In April 2017, Goa’s Mormugao Port, the main point of transit from Goa to other states and countries including South Korea, United Arab Emirates and Thailand, held a public hearing to expand its coal handling capacity from seven million tonnes to 24 million tonnes.
However, the proposal was scrapped after locals vehemently opposed it.
“But this time, the government is being ignorant, despite Vasco, the area where the port is, being one of the most affected by COVID-19 and reporting high numbers of asthma cases due to the coal transportation that happens at the port,” said Prabhudesai. Despite worries about the risk of getting coronavirus, Prabhudesai and thousands of other locals chose to protest to make their voices heard.
“Goans are deeply connected with nature, and we don’t want to lose the green spaces that provide us recreational peace for the sake of development that will only benefit big corporates,” Trisha Dias Sabir, a volunteer at Amche Mollem (My Mollem), an online movement at the forefront of the protests, told VICE World News.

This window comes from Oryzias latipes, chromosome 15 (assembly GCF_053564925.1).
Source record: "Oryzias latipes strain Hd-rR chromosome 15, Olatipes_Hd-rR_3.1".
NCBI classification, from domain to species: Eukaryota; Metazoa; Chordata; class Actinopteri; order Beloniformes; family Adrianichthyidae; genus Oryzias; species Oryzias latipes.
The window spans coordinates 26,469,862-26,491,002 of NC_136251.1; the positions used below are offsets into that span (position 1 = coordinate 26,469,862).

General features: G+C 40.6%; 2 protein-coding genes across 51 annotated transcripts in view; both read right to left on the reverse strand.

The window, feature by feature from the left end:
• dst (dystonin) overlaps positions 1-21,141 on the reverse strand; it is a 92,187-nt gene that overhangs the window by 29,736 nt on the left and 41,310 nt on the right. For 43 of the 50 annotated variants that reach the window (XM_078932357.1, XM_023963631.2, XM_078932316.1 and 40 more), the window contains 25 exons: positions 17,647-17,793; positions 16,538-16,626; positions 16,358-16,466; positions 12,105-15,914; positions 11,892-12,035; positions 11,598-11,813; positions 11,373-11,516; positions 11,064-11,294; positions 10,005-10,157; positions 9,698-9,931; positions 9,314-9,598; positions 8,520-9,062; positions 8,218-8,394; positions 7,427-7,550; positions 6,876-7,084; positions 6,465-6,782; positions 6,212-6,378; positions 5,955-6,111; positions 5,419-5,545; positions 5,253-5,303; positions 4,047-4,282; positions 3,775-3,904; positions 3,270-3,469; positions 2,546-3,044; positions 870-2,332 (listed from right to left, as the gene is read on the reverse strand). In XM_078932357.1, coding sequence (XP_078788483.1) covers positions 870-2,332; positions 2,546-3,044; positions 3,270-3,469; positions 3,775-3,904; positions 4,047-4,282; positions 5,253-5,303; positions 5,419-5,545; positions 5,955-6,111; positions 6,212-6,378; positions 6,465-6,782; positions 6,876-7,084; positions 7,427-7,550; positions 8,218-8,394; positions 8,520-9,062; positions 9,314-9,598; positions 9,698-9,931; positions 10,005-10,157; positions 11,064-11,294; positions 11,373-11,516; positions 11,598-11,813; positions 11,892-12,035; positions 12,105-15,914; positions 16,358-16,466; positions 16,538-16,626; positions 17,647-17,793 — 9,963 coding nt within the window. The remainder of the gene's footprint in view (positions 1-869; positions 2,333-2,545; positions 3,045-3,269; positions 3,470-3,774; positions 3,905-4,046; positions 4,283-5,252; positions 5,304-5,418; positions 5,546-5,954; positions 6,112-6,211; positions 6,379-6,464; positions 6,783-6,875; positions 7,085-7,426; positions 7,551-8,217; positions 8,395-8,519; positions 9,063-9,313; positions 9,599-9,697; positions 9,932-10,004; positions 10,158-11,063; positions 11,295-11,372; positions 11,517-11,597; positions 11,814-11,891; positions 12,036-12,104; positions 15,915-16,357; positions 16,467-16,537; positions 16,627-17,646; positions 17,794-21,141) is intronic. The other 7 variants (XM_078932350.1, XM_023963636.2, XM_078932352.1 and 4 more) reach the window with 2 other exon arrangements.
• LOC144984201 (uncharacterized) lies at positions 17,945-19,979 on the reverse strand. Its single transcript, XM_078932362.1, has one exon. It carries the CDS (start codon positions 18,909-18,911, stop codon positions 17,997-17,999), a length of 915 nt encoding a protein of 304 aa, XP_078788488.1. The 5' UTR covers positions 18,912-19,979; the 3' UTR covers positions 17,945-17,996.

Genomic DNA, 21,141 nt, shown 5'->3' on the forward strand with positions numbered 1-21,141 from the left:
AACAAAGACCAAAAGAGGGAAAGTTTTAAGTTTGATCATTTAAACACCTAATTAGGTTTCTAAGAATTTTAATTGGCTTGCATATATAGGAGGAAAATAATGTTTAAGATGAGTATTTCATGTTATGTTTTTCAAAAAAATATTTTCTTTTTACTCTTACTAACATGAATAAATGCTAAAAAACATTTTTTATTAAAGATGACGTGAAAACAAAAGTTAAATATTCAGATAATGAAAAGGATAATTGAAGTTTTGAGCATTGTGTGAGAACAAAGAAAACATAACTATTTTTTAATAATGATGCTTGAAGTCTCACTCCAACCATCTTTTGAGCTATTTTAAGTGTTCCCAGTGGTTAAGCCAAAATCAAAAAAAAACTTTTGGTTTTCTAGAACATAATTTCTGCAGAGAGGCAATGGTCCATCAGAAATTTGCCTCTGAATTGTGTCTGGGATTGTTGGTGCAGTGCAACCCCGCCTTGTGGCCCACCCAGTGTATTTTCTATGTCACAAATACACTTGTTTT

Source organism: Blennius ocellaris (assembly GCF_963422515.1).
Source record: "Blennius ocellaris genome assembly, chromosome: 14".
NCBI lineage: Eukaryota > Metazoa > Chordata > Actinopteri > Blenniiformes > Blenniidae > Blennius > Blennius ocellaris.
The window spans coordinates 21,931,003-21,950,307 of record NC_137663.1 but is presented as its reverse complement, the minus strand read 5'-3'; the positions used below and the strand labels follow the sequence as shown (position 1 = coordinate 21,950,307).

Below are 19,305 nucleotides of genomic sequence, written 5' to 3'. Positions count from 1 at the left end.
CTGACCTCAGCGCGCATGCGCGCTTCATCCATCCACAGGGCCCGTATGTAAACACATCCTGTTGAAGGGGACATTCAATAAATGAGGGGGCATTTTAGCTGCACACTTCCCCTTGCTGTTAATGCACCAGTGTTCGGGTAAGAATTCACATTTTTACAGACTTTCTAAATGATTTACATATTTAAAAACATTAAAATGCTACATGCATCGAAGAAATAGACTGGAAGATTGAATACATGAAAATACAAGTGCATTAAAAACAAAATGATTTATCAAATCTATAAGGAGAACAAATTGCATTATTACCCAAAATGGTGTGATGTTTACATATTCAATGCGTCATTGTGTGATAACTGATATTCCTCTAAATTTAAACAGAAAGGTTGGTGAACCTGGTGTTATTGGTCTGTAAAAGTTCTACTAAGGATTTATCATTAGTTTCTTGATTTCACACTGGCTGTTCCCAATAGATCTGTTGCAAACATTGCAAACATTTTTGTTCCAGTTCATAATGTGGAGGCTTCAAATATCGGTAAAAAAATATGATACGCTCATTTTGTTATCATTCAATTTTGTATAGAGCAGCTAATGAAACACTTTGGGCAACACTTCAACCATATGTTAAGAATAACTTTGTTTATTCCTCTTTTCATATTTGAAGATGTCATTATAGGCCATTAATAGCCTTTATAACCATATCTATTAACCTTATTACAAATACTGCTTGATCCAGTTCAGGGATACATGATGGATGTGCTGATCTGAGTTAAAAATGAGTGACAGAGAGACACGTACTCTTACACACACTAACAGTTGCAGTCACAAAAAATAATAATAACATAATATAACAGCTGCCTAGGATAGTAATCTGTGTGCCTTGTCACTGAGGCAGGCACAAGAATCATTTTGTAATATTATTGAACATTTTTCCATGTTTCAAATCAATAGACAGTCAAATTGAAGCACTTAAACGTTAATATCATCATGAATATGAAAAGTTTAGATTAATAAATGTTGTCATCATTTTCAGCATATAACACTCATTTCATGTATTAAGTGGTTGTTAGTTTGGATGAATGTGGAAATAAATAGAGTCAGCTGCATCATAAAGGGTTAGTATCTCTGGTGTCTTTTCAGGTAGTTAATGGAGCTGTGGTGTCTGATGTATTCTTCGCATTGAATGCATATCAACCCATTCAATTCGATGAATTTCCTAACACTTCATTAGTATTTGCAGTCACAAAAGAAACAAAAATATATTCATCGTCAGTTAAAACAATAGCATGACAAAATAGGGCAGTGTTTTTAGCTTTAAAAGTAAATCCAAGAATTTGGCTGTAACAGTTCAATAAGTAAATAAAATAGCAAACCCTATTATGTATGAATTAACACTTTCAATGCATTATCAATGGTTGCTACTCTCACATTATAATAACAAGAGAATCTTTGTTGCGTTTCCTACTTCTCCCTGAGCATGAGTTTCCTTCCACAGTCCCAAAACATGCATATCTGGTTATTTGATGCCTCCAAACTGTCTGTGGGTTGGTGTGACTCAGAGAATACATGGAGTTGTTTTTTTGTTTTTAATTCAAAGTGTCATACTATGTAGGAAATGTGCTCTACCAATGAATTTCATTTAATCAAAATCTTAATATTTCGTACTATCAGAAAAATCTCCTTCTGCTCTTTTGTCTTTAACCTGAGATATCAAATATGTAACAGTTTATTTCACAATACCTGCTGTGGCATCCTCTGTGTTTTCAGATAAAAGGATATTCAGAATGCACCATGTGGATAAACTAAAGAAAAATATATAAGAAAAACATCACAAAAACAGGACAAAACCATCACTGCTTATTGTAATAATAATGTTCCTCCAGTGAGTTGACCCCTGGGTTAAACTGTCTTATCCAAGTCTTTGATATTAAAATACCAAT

Amche Mollem uses art and films to provide information on the ecological damage the proposed projects would cause.
“We’re angry because we, the stakeholders, are not being taken into consideration,” Dale Dias, 23, a student from Goa who runs the popular meme page The Goan Pao told VICE World News. Dias has used his platform to make memes about the government’s refusal to follow legal processes and listen to their people. “Even if you couldn’t attend the protest, it’s important to contribute by calling it out on social media, signing online petitions and standing in solidarity,” he said.
Despite the massive opposition, Goa’s state government has maintained that these projects will benefit the locals, and will not turn Goa into a polluted coal hub. “Coal has been imported for so many years now,” Goa’s chief minister Pramod Sawant said at a press event following the protests. “We have not even increased the import of coal. We are carrying out this development, for development of industries and promotion of export and import.”
Follow Shamani on Instagram.